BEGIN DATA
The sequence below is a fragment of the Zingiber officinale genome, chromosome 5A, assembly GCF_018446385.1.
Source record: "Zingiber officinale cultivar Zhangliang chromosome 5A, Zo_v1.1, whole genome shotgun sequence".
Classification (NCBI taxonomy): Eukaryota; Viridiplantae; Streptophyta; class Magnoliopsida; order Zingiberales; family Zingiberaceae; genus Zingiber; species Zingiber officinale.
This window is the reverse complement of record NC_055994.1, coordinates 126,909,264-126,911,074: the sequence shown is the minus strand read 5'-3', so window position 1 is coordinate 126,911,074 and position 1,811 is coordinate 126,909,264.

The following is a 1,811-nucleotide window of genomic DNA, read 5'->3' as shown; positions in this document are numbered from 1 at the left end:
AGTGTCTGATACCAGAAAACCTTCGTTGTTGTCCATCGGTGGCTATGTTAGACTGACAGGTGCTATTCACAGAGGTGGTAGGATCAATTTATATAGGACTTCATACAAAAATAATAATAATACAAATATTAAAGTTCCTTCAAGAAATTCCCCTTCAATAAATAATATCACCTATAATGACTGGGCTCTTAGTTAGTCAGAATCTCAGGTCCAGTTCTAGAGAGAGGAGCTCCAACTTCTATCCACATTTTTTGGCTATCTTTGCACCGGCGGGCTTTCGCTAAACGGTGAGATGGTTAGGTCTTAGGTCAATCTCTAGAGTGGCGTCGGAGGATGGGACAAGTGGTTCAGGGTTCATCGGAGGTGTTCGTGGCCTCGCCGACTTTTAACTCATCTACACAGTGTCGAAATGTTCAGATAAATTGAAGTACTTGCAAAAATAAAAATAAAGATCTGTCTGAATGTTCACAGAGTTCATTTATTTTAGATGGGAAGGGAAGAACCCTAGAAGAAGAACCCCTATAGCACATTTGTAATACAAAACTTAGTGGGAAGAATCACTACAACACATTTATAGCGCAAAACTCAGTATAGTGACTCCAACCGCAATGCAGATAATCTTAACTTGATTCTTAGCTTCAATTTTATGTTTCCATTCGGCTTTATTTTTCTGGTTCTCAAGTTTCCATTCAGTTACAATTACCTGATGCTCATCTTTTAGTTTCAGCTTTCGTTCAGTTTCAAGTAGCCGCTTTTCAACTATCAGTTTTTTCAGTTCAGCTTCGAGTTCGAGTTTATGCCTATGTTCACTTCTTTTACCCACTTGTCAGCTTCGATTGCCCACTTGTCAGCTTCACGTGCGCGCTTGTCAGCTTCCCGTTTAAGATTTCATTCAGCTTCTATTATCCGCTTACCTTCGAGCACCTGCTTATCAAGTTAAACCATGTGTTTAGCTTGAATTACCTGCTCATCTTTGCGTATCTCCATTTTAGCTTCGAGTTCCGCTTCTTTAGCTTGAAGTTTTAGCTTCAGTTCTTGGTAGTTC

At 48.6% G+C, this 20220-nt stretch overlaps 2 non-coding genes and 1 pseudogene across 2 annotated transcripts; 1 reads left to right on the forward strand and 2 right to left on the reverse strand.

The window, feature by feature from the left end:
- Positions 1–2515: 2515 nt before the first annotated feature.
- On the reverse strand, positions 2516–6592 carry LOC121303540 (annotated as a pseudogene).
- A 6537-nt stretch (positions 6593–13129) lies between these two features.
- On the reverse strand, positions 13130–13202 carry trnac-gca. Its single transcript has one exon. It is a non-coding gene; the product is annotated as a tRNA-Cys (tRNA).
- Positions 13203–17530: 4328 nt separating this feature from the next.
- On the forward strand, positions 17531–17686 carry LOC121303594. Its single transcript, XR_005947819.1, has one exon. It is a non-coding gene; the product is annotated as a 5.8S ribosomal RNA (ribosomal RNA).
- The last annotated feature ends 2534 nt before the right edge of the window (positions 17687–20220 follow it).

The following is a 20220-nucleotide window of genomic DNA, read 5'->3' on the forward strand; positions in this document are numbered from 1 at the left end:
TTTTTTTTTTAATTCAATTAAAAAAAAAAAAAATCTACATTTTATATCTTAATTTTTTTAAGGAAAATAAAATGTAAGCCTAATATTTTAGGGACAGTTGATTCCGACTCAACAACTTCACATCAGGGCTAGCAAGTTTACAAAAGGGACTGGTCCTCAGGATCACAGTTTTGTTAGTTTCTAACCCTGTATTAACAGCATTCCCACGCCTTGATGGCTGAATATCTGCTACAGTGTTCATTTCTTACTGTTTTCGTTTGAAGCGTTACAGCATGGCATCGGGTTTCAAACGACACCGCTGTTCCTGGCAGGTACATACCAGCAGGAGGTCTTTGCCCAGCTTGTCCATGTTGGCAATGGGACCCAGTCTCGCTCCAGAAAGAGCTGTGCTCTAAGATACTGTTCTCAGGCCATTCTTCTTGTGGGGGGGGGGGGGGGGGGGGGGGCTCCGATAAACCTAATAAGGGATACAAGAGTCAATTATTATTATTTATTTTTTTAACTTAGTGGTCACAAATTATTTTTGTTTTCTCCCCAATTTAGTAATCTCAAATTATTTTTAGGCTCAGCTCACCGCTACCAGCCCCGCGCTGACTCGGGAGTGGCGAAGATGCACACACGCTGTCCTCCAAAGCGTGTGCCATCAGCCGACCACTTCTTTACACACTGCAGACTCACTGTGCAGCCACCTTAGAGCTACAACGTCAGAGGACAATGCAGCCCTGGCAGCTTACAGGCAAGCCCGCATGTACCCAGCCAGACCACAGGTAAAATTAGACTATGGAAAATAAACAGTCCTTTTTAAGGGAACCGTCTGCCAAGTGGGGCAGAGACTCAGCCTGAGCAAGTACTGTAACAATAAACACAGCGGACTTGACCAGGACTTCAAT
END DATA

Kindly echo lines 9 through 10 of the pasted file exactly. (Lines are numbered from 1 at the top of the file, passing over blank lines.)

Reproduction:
- Positions 1–2515: 2515 nt before the first annotated feature.
- On the reverse strand, positions 2516–6592 carry LOC121303540 (annotated as a pseudogene).